I am slightly perplexed by his description of the placement of cellos opposite basses, however, as I can't picture what he meant by this. Perhaps this photograph of the San Francisco Symphony Orchestra from 1936 illustrates his point:

Here it can be seen that the principal cellos are located centrally while the double basses are situated to the right of stage (conductor's view). This is the nearest to opposite placement of cellos and double basses I can find evidence of or imagine. If anyone is able to shed any light on this, I'd be most grateful.

Saturday, 22 February 2014

A quite bizarre orchestral layout in Birmingham

Having noticed in recent reviews that the City of Birmingham Symphony Orchestra had tinkered with their strings layout, I was keen to get along to a concert to see and hear how it was working out in practice.

For those readers not familiar with my blog posts, I am a nerdy student of orchestral layouts and a proselytiser for the use of antiphonal violins. As far as conducting is concerned, these matters are hardly unimportant though there are seemingly some practitioners who do little to demonstrate their engagement with them.

Anyway, I gathered that the CBSO had relocated their double bass section from the right hand side of the stage (conductor's view), behind the celli, to the rear of the stage. This change can be illustrated (very roughly) as follows:



The concert I caught, conducted by Edward Gardner, featured a programme of Mozart and Elgar. For the Mozart, the smaller double bass section (represented by 'CB' in the diagrams above) remained on the right behind the celli. For the Elgar, featuring the full section of eight basses, the new formation was adopted.

Theoretically, this layout makes very little sense to me. Having rear-ranged basses like this is actually ideal as far as I am concerned, though my own orchestra has too few basses to make this a practical possibility. However, this is in the pursuit of making the bass the foundation of the orchestral sound, upon which everything else is built. As such, one would also ideally locate the celli in the centre of the sound picture and stage. This can either be centre-left (as Boult favoured) or centre-right (as Monteux favoured). If one is to follow this to the logical conclusion then the bassoons would be situated on the same side as the celli and the bass brass instruments would be situated more centrally also. My own hypothesis is that locating the celli on the same side as the horns creates the added benefit of underlining their melodic role in Romantic music when playing in unison.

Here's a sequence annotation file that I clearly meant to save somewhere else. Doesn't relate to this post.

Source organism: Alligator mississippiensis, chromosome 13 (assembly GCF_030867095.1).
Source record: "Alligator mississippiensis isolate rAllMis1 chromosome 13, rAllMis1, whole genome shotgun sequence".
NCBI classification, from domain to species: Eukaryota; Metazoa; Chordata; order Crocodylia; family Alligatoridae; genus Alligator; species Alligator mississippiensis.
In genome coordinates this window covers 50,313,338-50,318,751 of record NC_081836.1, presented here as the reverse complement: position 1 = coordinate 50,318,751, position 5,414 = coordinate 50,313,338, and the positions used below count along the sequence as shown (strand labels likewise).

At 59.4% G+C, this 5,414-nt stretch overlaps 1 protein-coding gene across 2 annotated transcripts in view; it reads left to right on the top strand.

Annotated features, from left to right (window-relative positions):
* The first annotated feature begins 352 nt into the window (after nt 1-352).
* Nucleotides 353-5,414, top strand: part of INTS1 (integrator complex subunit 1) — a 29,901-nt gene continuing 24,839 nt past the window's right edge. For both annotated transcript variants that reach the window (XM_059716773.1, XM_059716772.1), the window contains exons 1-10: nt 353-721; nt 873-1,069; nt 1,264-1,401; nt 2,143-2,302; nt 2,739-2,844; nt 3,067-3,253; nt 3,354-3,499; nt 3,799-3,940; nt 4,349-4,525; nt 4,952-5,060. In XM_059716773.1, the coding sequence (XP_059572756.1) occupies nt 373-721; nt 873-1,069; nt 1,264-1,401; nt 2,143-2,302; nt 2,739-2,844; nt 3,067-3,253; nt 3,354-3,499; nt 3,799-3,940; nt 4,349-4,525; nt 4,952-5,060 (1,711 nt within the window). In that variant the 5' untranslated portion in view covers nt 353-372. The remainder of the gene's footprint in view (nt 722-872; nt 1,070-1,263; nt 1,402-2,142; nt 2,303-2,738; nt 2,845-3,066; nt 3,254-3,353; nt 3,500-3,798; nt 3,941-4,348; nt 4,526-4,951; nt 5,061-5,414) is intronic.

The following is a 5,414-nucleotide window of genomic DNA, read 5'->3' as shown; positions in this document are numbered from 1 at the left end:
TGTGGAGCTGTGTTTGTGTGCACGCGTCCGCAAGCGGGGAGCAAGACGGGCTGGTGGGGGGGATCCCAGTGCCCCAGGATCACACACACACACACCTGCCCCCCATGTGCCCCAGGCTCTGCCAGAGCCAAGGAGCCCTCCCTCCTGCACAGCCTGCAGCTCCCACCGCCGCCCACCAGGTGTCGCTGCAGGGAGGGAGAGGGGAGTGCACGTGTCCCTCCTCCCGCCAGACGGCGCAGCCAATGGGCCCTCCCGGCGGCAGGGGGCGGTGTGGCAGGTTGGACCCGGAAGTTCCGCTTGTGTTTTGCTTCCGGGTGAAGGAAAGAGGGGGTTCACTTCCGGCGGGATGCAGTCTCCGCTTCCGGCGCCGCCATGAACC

Returning to the new CBSO layout, the bass sound would be expected to lose focus with the celli on the right and their bass colleagues disconnected and relocated to the rear of the stage. This was, indeed, the case in practice. Though the writing for celli and basses became more and more independent through the late Classical and Romantic periods, their co-ordination is still of great importance. At one stage in the concert I attended I saw a front desk cellist, seemingly vexed, straining to see his bass colleagues in order to co-ordinate simple unison pizzicato notes. Of course, when basses are situated behind the celli the latter cannot look at their bass colleagues in order to do this. However, the opposite is certainly possible and the two sections would tend to move as one in that telepathic way that cannot be fully explained in rational terms.

The CBSO previously had a focused and punchy bass sound in their previous formation, even if I did not approve of it being located away from the centre of the orchestra. I feel this was compromised in their new formation. I do hope that the new formation is a mere experiment and that they will either revert to their previous layout or, even better, consider going the whole hog and relocating their cellos to the middle of the orchestra where they can be reconnected with their bass colleagues whilst allowing the violins to be arranged how Elgar would have expected them to have been.